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Deadly dissent.

Dark blue icons of video game controllers on a light blue background
Image credit: Eurogamer

What's in a name? Enough for EA to drop it. The first proper SSX snowboarding game since 2005's On Tour and the first on PS3 and 360 was originally announced late last year as SSX: Deadly Descents.

The gritty cinematic trailer, tough-guy subtitle and steely logo had fans of the series up in arms. After such a long wait, had the SSX's breezy, OTT charms been abandoned in an attempt to tap into poker-faced testosterone and the fad for franchise reinvention?

It seems the protest was loud enough to reach EA Sports HQ, and to convince executives that the SSX brand had more inherent value than they'd thought. In April, the subtitle was dropped for a simple SSX - implying an exchange of high-concept reinvention for grassroots reboot. More colourful, ebullient videos and screens started to appear. By E3, there was a chunky, bold logo and a new cinematic trailer, which was basically the first one with the brightness turned up. Everyone breathed a big sigh of relief.

All of this is likely no more than marketing manoeuvring. At the E3 demonstration, there's no suggestion that the game itself, in development for a couple of years already at EA Canada and due in January 2012, has undergone a major change in direction. It's still based on real-world locations and still features the formerly titular deadly descents as dramatic, high-action "boss" levels.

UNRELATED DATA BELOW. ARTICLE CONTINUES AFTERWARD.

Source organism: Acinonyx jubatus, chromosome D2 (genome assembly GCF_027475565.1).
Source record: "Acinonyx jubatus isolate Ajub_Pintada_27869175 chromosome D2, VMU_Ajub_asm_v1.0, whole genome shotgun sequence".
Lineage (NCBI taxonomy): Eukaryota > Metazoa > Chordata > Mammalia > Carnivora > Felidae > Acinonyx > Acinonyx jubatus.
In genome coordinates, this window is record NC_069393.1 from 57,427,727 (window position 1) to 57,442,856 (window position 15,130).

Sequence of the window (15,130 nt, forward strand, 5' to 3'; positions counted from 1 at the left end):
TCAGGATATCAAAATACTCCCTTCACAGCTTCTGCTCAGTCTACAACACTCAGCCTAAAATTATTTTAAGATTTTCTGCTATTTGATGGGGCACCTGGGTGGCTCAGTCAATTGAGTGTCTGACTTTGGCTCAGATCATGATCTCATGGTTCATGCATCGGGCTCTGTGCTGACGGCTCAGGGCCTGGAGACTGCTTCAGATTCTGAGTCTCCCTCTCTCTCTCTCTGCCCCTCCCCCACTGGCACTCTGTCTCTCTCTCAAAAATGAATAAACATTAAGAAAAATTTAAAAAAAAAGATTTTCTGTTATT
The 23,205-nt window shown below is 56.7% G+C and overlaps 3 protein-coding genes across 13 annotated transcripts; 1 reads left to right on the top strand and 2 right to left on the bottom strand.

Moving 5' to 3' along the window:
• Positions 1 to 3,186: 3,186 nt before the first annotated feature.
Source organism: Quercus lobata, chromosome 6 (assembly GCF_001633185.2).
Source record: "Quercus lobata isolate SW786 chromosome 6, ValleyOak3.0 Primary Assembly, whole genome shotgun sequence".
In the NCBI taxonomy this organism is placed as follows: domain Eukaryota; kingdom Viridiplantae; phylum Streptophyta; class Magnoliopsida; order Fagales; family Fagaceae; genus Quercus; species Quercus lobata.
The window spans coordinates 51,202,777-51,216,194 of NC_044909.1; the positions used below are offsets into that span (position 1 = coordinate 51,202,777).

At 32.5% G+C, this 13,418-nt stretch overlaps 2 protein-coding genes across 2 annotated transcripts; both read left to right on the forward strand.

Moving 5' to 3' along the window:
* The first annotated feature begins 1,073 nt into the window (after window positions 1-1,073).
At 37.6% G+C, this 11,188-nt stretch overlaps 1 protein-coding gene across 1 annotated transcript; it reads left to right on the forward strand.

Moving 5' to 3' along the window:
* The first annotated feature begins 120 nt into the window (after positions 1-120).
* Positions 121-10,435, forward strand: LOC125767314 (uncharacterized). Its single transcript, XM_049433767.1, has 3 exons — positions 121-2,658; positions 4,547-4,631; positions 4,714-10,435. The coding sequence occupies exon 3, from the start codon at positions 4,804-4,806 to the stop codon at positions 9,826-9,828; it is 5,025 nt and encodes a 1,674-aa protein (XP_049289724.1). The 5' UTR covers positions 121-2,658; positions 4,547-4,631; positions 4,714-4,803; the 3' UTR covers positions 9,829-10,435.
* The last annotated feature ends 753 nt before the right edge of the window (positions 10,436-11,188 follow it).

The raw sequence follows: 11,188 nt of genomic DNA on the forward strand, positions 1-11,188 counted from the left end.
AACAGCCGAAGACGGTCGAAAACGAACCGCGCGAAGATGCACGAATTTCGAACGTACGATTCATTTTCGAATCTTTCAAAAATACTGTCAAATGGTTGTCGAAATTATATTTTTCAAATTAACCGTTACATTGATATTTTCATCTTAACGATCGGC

Nor is there any suggestion, even from this pre-alpha code, that it's anything less than a fantastic addition to a much-loved series. SSX looks great and plays as smooth as virgin snow.

The demo begins with a lengthy, nerdy preamble about mapping all the world's mountain ranges from NASA data that makes SSX sound worryingly like an over-reaching sim. However, it's not long before we're pelting down a twisting tunnel of ice that is supposedly in the heart of Kilimanjaro's frozen volcano (but looks more like something from Mario Kart crossed with WipEout) while our demonstrator tells us the team's aim is to deliver "Burnout on snow". Phew!

In trick mode, a perfectly-timed landing sends an exaggerated shockwave through the surrounding snow.

It's a best-of-both-worlds situation. In a "Google Earth-inspired" interface, you can spin a 3D globe and select famous mountains from every one of Earth's major ranges. These will be modelled on the real thing thanks to that satellite data, and completely open for exploration - you can ride anywhere on them from preset drop points in a free ride mode covering vast, open-world areas.

But within these, you'll find areas that are sculpted, with a great deal of creative licence, around SSX's wild attitude and three gameplay styles. These are, inevitably, defined in terms of three buzzword "pillars" in our presentation: "race it, trick it and survive it". Race events and trick events will be familiar to any SSX fan, while "survive it" refers to the deadly descents - more on those shortly.

We start with the race inside Kilimanjaro, beginning in the Kibo crater and plunging into its fancifully imagined intestines. In many races, riders start from different points on the mountain before converging on the track; here, Mac, Elise and others start scattered around the crater rim before meeting at the tunnel mouth.